asynchronous transmission


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asynchronous transmission

[ā′siŋ·krə·nəs ‚tranz′mish·ən]
(communications)
Data transmission in which each character contains its own start and stop pulses and there is no control over the time between characters.
McGraw-Hill Dictionary of Scientific & Technical Terms, 6E, Copyright © 2003 by The McGraw-Hill Companies, Inc.

asynchronous transmission

The transmission of data in which each character is a self-contained unit with its own start and stop bits. Intervals between characters may be uneven. It is the common method of transmission between a computer and an analog modem, although the modem may switch to synchronous transmission to communicate with the other modem. Also called "start/stop transmission." Contrast with synchronous transmission.


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References in periodicals archive ?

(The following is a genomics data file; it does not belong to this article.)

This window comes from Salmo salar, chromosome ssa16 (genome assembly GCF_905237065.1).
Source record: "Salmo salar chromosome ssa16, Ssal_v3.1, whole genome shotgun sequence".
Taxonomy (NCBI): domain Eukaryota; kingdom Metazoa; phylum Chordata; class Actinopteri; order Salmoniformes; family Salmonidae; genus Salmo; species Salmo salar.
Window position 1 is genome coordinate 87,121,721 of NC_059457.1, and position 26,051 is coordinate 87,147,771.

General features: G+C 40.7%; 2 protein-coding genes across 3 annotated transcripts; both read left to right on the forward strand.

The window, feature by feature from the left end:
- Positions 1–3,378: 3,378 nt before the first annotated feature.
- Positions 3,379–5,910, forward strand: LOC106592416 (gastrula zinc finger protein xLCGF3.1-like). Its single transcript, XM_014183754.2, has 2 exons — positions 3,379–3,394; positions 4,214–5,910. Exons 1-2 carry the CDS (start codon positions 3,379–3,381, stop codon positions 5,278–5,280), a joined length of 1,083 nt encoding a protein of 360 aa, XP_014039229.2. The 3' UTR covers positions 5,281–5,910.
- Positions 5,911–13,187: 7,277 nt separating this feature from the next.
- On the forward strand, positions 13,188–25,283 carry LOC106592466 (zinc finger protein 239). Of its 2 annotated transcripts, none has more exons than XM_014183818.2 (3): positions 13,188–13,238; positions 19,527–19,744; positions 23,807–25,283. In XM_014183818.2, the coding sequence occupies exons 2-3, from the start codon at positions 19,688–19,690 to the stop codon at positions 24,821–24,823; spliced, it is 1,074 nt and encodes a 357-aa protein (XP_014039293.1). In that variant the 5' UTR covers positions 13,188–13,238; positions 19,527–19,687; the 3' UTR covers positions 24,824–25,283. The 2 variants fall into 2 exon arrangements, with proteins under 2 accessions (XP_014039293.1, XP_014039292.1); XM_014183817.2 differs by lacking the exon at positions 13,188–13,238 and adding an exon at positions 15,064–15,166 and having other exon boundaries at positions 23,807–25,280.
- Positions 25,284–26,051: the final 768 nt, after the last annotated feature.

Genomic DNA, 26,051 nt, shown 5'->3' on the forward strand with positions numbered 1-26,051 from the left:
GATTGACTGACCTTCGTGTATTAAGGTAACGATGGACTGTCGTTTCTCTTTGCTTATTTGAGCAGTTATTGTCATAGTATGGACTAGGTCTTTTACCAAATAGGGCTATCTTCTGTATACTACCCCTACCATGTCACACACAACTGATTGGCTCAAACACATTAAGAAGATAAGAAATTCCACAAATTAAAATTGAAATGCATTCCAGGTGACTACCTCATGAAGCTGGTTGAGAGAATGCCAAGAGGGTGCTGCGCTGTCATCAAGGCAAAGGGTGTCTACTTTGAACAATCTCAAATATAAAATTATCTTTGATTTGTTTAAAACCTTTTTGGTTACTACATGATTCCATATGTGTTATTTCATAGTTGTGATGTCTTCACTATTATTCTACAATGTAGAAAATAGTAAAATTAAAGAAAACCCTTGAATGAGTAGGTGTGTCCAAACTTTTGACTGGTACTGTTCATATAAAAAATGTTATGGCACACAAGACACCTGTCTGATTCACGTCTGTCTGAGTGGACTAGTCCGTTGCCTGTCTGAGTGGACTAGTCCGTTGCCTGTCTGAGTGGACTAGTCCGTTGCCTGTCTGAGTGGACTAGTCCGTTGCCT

Both synchronous and asynchronous transmissions are supported, including such technologies as Voice over IP (VoIP) and IP multicast.
Asynchronous transmissions, at speeds from 50 bits per second (b/s) to 19.2 kb/s, are accomplished by connecting the RS-3232-C port on a student's computing device, for example, to an ITE-type (for Integrated Terminal Equipment) telephone.
Some local data sets provide such features as full and half-duplex operation, diagnostics and self-tests, synchronous and asynchronous transmissions, and controlled or continuous carrier operation.

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